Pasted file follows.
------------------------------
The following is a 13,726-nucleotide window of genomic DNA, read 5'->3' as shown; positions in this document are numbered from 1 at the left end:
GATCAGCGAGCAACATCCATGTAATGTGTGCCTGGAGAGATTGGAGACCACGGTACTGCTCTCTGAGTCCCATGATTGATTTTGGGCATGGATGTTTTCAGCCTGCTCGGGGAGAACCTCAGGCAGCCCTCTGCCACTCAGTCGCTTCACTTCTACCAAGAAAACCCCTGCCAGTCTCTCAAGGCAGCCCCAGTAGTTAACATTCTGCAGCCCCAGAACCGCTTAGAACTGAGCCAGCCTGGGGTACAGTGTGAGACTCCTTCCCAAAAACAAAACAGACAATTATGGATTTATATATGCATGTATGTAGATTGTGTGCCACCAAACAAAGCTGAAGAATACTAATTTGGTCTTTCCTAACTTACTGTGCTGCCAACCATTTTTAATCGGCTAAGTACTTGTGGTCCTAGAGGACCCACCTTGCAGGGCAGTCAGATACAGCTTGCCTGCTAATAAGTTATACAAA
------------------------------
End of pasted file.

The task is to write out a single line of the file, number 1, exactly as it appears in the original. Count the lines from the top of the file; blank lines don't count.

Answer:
The following is a 13,726-nucleotide window of genomic DNA, read 5'->3' as shown; positions in this document are numbered from 1 at the left end: